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Suppliers, Retailers Stage Component Counterattack

Bloodied and almost defeated, audio-component suppliers and retailers are staging a counterattack that has begun to recapture marketing territory seized by legions of low-margin home-theater in a box (HTiB) systems.

Audio/video retailers across the country have stepped up their commitment to merchandising and demonstrating audio components as part of their home theater strategy. Many of them, shell-shocked by declining video-display prices and margins, are creating and displaying their own “home theater in a crate” systems, which consist of audio components and video displays sold at a single package price.

For their part, select audio-component suppliers contend they’ve been stressing the component-system approach in their dealer training and, to expand components’ appeal, making their products simpler to use and set up. In one case, specialty-A/V supplier Marantz is creating monthly specials to promote the combined purchase of audio and video equipment.

The efforts, though still in their infancy, seem to be having an impact, suppliers said. A resurgent economy and strong custom-installation growth, however, are also buoying component-audio sales, they said.

For five months during the six-month November-April period, factory-level component-audio sales rose following a disastrous full-year 2003 decline of 18.4 percent, CEA statistics show. For the year through April, component sales rose 29.8 percent to $344.6 million, and April sales expanded 41.9 percent to a four-year high of $86.9 million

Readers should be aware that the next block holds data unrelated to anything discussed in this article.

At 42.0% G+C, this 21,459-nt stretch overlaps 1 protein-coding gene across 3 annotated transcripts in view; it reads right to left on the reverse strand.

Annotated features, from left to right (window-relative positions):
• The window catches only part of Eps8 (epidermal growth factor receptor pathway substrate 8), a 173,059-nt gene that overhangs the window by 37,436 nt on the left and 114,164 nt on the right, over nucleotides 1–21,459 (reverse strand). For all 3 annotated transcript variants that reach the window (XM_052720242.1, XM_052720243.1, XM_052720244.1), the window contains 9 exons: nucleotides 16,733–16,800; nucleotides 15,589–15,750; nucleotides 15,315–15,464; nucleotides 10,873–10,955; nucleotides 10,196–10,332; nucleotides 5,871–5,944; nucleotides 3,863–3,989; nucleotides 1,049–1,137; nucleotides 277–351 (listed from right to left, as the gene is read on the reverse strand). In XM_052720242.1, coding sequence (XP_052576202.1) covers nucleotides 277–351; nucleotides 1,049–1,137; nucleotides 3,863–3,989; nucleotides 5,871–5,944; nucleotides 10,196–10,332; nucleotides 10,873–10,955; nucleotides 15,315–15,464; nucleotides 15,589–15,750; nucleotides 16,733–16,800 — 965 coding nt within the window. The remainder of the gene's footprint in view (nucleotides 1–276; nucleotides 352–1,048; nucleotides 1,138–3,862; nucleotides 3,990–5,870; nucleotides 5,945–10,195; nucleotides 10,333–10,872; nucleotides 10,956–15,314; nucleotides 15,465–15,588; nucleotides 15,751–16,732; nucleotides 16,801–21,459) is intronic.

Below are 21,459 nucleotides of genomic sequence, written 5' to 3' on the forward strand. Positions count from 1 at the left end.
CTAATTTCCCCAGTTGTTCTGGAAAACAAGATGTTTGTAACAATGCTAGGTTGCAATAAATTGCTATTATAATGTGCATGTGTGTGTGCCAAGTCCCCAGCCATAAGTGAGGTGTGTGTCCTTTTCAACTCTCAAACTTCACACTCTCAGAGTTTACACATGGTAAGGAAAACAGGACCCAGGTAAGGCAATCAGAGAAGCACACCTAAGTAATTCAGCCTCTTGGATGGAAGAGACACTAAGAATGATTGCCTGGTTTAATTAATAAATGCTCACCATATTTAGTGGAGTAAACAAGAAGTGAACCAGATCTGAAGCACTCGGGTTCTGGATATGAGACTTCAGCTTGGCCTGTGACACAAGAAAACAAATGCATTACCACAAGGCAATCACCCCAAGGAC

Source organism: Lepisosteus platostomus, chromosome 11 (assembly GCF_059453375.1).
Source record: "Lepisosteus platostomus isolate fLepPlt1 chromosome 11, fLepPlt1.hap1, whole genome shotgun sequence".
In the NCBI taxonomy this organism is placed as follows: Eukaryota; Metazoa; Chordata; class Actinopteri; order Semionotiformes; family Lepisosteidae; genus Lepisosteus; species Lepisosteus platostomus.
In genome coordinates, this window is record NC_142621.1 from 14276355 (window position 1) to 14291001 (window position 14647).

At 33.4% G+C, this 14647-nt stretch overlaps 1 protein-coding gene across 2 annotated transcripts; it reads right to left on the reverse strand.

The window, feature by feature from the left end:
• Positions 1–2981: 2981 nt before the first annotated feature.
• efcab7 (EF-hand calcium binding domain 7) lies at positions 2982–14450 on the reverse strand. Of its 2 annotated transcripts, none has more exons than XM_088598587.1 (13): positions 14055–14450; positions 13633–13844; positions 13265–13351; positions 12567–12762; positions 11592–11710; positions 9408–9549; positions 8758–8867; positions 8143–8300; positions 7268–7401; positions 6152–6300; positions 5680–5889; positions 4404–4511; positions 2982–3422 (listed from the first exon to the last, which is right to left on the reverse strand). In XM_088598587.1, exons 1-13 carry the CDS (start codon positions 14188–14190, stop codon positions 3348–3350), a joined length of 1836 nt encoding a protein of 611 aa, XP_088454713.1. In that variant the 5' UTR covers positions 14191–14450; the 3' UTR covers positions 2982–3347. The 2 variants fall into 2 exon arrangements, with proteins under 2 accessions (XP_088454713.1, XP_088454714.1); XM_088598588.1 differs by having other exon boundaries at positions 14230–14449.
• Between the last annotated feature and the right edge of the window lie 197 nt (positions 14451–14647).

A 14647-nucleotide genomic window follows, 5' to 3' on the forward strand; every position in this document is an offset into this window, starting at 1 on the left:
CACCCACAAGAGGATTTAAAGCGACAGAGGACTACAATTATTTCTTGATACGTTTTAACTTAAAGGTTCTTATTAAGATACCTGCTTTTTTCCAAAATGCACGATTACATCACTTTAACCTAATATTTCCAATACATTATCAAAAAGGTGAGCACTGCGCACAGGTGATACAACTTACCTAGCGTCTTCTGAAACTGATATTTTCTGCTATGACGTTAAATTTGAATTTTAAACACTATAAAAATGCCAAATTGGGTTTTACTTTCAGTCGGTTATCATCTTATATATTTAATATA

HTiB sales are also rising. Through April, factory-level unit sales jumped 101 percent to 1.37 million units, although dollar sales rose a comparatively minuscule 13 percent to $259 million.

“Retailers are very much pushing their sales staffs to give customers the whole home theater experience,” said Yamaha sales VP Steve Caldero. Most major retailers have raised commissions on audio components and reduced them on video, he said. That trend started about a year ago but has become more visible in the past six to eight months, he said.

On noncommissioned sales floors where home theater demonstrations are automated, retailers “are having some degree of success,” Caldero noted. The best results, however, occur when a live salesperson, commissioned or noncommissioned, explains and demonstrates a component-audio-based home theater system, he said.

Added Marantz product and marketing director Kevin Zarow, “Dealers are just taking more time to demonstrate and merchandise complete home theater systems [using component audio].” One of those retailers, Myer-Emco, is training salespeople in performing an engaging demo and then requiring salespeople to demonstrate what they’ve learned to top management, said Yamaha’s Caldero.

Caldero believes suppliers are also doing their part to boost component audio’s fortunes by simplifying product setup and use by, for example, automating speaker-level and speaker–distance calibration and room equalization.

Perhaps the most radical strategy adopted by specialty dealers is the packaging of video and component audio into single-price home theater systems. Burned by declining video-display prices and margins, retailers such as Tweeter, Ultimate and Good Guys are displaying more component-audio-based home theater systems, then pricing the audio and video together in a package, suppliers said. The A/V packages take some of the price pressure off the video displays while ensuring a 100-percent attachment rate of high-margin component audio.

Good Guys launched its program last year. Ultimate and Tweeter began bundling component audio and video earlier this year in select stores and are rolling it out to additional stores, suppliers said. Sixth Avenue and Harvey have been doing so since January, said Steve Howcott, JVC’s GM for component audio.

Changing products and changing retail mindsets could continue to buoy component-audio sales, but as Caldero said, “It’s not going to change overnight.”